Watkins contended in the trial that Carruth hired him as a hitman because the Panther did not want to pay child support for his unborn baby.
Adams and Carruth had an on-and-off relationship. She was 30 weeks pregnant at the time with his baby. She called 911 that night after the shooting and was able to save the life of Chancellor Lee Adams, by guiding rescuers to her bullet-riddled car. The baby was born by emergency Caesarean section about 75 minutes after her call.
Adams also implicated Carruth in the 911 call, saying of Carruth: “He was in the car in front of me and he slowed down and somebody pulled up beside me and did this.”
Asked the 911 medic: “And then where’d he go?”
“He just left,” Adams said. “I think he did it. I don’t know what to think.”
Cherica Adams died four weeks after the shooting, of multiple organ failures stemming from gunshot wounds. Her child is now 18 years old. Chancellor Lee Adams, who has cerebral palsy owing to the traumatic circumstances of his birth, has been raised in Charlotte by his maternal grandmother, Saundra Adams.
Rudolf, who no longer actively serves as Carruth’s lawyer, said Carruth told him in August that he was afraid he was going to get shot himself that night because Watkins was angry with the NFL player for backing out of loaning him some money for a large-scale marijuana deal.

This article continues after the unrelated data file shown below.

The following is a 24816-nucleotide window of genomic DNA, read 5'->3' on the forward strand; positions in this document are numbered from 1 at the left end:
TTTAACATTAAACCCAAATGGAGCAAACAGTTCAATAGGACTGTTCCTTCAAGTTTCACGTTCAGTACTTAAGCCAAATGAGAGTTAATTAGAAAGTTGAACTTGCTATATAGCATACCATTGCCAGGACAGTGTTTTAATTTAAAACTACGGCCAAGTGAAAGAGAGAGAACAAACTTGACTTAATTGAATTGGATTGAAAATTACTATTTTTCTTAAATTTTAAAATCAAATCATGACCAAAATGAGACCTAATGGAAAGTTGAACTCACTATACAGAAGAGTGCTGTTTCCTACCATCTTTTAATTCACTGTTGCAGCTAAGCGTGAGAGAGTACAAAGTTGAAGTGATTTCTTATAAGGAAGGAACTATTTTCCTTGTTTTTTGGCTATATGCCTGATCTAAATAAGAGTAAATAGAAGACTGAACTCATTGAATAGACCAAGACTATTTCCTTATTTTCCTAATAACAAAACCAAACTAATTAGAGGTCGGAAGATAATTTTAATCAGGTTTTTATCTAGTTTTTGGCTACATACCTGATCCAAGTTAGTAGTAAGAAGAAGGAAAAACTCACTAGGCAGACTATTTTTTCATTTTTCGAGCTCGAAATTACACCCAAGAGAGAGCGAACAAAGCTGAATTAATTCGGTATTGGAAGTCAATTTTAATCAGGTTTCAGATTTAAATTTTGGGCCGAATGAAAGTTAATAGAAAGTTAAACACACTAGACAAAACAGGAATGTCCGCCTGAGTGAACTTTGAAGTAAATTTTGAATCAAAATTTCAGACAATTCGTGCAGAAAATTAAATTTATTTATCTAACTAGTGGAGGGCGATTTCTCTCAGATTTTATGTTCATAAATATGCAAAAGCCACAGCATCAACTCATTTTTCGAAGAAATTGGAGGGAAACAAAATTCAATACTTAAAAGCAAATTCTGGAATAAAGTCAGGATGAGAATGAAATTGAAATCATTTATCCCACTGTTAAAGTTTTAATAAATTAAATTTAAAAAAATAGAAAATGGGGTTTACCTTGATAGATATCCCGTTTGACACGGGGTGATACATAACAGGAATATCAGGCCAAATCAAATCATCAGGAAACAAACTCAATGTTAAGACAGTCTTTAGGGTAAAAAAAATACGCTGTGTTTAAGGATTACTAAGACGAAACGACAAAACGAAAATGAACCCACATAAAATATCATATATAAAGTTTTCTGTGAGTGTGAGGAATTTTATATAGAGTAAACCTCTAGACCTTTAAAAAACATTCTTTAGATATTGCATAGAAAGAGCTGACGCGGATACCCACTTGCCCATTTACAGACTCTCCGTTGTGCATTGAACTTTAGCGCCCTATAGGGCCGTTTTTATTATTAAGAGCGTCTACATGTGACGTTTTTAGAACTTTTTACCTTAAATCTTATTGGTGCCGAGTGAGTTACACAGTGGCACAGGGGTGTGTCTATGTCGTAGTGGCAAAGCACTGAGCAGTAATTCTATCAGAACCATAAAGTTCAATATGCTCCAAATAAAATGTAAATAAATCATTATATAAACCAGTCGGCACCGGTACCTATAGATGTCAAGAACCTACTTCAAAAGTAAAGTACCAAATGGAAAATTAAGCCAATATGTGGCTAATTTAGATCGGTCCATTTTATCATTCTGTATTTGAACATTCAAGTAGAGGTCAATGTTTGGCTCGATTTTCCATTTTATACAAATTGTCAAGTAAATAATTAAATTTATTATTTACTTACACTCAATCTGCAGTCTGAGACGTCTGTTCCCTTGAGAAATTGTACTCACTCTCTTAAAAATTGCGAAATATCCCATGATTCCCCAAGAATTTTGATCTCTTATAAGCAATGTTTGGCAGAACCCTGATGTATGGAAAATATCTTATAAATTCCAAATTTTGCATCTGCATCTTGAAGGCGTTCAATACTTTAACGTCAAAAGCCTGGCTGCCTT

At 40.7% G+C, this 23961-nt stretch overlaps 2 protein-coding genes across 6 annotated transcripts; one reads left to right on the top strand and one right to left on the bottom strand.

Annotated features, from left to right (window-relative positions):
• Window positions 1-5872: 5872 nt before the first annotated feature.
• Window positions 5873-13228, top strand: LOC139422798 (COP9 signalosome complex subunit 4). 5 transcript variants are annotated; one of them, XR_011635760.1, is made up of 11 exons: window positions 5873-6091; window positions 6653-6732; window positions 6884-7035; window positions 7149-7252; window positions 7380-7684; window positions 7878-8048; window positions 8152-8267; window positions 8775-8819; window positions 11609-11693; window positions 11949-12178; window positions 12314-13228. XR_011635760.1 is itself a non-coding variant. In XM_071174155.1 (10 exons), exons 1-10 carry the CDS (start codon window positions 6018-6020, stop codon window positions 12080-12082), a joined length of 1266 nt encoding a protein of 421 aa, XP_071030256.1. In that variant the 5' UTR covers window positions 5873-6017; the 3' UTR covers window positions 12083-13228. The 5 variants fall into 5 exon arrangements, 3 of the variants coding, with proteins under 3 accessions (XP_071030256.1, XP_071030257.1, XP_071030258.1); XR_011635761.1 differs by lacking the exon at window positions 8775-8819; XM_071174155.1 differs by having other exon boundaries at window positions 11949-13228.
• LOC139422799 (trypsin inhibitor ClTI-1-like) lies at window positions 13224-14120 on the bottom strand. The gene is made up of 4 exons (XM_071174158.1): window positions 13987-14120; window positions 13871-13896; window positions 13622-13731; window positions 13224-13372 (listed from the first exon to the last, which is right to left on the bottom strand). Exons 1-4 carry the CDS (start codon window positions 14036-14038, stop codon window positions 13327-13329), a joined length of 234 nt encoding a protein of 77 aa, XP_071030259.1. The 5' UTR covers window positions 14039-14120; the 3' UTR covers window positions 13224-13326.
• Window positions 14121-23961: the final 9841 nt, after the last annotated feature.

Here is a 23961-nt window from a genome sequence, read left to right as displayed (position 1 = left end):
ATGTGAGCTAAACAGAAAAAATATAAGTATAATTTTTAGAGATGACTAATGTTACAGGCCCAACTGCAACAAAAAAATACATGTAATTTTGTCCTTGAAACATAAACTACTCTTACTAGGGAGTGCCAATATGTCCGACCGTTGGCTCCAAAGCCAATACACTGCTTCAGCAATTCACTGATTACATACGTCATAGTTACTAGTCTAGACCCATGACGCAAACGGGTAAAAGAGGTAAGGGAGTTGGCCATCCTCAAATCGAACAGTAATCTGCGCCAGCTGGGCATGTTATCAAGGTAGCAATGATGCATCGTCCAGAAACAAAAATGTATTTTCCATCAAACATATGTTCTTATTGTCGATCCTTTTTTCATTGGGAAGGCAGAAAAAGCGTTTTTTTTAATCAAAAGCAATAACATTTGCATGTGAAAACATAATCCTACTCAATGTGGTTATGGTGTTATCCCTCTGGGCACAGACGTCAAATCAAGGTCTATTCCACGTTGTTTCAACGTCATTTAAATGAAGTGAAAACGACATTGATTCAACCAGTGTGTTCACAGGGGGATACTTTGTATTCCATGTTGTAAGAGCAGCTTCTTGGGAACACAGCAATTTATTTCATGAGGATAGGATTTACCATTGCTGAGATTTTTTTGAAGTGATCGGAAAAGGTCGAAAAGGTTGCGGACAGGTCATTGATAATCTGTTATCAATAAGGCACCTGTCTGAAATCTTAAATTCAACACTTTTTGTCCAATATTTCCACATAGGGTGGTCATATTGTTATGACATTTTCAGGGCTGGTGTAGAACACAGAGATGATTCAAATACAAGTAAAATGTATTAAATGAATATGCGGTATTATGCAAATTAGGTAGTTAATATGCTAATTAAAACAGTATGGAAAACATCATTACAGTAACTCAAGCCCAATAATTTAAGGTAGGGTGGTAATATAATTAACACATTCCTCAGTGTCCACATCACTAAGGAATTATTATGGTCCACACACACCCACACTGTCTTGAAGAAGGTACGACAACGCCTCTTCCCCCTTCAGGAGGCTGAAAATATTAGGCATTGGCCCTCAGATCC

“And when he saw Van Brett Watkins pull out and pull up next to Cherica, he took off because he was afraid that Van Brett Watkins was coming to get him,” Rudolf said of Carruth. “Instead, Van Brett Watkins shoots Cherica. And then Rae suddenly finds himself in a situation where he’s been there; he left. And what’s he going to do? And so he sort of panicked.”
Never took the stand
Carruth never took the stand in his own defense in his nationally televised trial, which ended in January 2001 with a split verdict. But Rudolf said in 2001 that the football player “wasn’t there” at the site of the shooting.
After the defense rested its case in the trial, Rudolf told reporters outside the courtroom in explaining why Carruth didn’t testify: “Rae wasn’t there, so he can’t say what happened. ... Rae doesn’t have a whole lot to add.”
Rudolf told the Observer recently, however, that Carruth had never really given the attorney a full accounting of his actions on the night of the shooting until their recent visit. The lawyer said that given Carruth’s impending release that he was “curious” as to what happened that night and so he “pressed” Carruth for more detail, which Carruth gave and then authorized Rudolf to share.